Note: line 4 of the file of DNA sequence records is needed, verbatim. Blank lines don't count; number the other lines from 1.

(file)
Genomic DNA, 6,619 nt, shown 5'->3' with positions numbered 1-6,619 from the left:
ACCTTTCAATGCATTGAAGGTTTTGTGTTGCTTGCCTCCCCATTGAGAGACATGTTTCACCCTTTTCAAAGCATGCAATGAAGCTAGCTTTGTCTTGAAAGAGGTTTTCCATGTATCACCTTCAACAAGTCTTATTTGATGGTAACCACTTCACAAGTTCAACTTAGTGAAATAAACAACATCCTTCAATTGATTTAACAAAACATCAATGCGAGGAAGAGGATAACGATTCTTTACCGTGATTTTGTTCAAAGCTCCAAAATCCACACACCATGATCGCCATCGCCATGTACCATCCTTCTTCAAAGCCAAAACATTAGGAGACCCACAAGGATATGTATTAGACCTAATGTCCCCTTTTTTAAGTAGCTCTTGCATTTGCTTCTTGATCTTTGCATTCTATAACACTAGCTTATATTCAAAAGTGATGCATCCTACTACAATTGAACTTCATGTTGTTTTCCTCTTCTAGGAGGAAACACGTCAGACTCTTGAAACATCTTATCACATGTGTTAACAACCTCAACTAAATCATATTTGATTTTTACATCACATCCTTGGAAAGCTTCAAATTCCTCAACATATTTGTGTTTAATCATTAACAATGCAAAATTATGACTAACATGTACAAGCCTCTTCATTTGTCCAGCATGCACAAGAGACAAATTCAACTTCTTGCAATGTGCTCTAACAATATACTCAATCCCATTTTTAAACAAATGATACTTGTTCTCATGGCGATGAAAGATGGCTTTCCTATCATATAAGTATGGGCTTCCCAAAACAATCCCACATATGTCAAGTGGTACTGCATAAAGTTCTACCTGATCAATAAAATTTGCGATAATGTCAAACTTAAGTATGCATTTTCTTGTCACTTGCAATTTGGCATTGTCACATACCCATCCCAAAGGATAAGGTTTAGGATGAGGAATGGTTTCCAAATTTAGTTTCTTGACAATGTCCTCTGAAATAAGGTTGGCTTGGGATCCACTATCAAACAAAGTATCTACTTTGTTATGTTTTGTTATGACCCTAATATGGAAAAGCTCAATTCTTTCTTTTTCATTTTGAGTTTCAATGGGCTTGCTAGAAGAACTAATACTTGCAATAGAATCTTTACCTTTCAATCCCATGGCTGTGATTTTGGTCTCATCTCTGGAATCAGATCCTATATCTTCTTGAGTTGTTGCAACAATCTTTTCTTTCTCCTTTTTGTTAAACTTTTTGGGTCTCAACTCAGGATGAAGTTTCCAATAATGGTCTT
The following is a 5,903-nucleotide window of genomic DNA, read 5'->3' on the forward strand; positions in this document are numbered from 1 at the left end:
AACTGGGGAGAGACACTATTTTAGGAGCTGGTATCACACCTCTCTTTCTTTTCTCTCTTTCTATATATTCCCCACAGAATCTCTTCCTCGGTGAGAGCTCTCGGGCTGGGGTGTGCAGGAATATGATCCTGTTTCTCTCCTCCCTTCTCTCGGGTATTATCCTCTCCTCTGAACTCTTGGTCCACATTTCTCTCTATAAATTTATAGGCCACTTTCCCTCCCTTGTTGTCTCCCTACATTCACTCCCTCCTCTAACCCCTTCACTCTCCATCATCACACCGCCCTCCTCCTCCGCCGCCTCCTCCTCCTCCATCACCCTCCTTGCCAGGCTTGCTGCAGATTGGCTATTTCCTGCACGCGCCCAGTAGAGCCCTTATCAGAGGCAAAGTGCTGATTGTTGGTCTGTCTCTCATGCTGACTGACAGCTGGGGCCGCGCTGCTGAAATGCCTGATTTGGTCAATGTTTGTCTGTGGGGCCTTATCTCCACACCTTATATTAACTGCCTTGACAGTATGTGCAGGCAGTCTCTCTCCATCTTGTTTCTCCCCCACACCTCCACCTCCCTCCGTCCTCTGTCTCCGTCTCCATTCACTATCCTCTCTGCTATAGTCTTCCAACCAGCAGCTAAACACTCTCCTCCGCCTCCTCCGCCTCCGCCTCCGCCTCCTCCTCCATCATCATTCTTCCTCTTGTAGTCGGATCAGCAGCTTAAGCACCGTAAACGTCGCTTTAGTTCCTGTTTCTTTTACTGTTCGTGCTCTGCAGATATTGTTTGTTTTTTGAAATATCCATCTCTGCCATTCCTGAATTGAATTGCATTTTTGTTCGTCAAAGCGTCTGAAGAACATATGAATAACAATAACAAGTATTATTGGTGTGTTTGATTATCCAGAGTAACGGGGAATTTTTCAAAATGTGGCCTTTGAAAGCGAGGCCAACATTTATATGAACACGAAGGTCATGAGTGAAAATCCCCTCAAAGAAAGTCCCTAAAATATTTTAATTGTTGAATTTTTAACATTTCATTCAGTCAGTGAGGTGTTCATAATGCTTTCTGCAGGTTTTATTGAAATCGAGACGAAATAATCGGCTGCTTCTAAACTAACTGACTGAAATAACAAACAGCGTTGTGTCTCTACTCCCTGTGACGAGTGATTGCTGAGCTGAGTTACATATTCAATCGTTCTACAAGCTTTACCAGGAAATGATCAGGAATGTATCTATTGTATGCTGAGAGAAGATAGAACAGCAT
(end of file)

AACTGGGGAGAGACACTATTTTAGGAGCTGGTATCACACCTCTCTTTCTTTTCTCTCTTTCTATATATTCCCCACAGAATCTCTTCCTCGGTGAGAGCTCTCGGGCTGGGGTGTGCAGGAATATGATCCTGTTTCTCTCCTCCCTTCTCTCGGGTATTATCCTCTCCTCTGAACTCTTGGTCCACATTTCTCTCTATAAATTTATAGGCCACTTTCCCTCCCTTGTTGTCTCCCTACATTCACTCCCTCCTCTAACCCCTTCACTCTCCATCATCACACCGCCCTCCTCCTCCGCCGCCTCCTCCTCCTCCATCACCCTCCTTGCCAGGCTTGCTGCAGATTGGCTATTTCCTGCACGCGCCCAGTAGAGCCCTTATCAGAGGCAAAGTGCTGATTGTTGGTCTGTCTCTCATGCTGACTGACAGCTGGGGCCGCGCTGCTGAAATGCCTGATTTGGTCAATGTTTGTCTGTGGGGCCTTATCTCCACACCTTATATTAACTGCCTTGACAGTATGTGCAGGCAGTCTCTCTCCATCTTGTTTCTCCCCCACACCTCCACCTCCCTCCGTCCTCTGTCTCCGTCTCCATTCACTATCCTCTCTGCTATAGTCTTCCAACCAGCAGCTAAACACTCTCCTCCGCCTCCTCCGCCTCCGCCTCCGCCTCCTCCTCCATCATCATTCTTCCTCTTGTAGTCGGATCAGCAGCTTAAGCACCGTAAACGTCGCTTTAGTTCCTGTTTCTTTTACTGTTCGTGCTCTGCAGATATTGTTTGTTTTTTGAAATATCCATCTCTGCCATTCCTGAATTGAATTGCATTTTTGTTCGTCAAAGCGTCTGAAGAACATATGAATAACAATAACAAGTATTATTGGTGTGTTTGATTATCCAGAGTAACGGGGAATTTTTCAAAATGTGGCCTTTGAAAGCGAGGCCAACATTTATATGAACACGAAGGTCATGAGTGAAAATCCCCTCAAAGAAAGTCCCTAAAATATTTTAATTGTTGAATTTTTAACATTTCATTCAGTCAGTGAGGTGTTCATAATGCTTTCTGCAGGTTTTATTGAAATCGAGACGAAATAATCGGCTGCTTCTAAACTAACTGACTGAAATAACAAACAGCGTTGTGTCTCTACTCCCTGTGACGAGTGATTGCTGAGCTGAGTTACATATTCAATCGTTCTACAAGCTTTACCAGGAAATGATCAGGAATGTATCTATTGTATGCTGAGAGAAGATAGAACAGCAT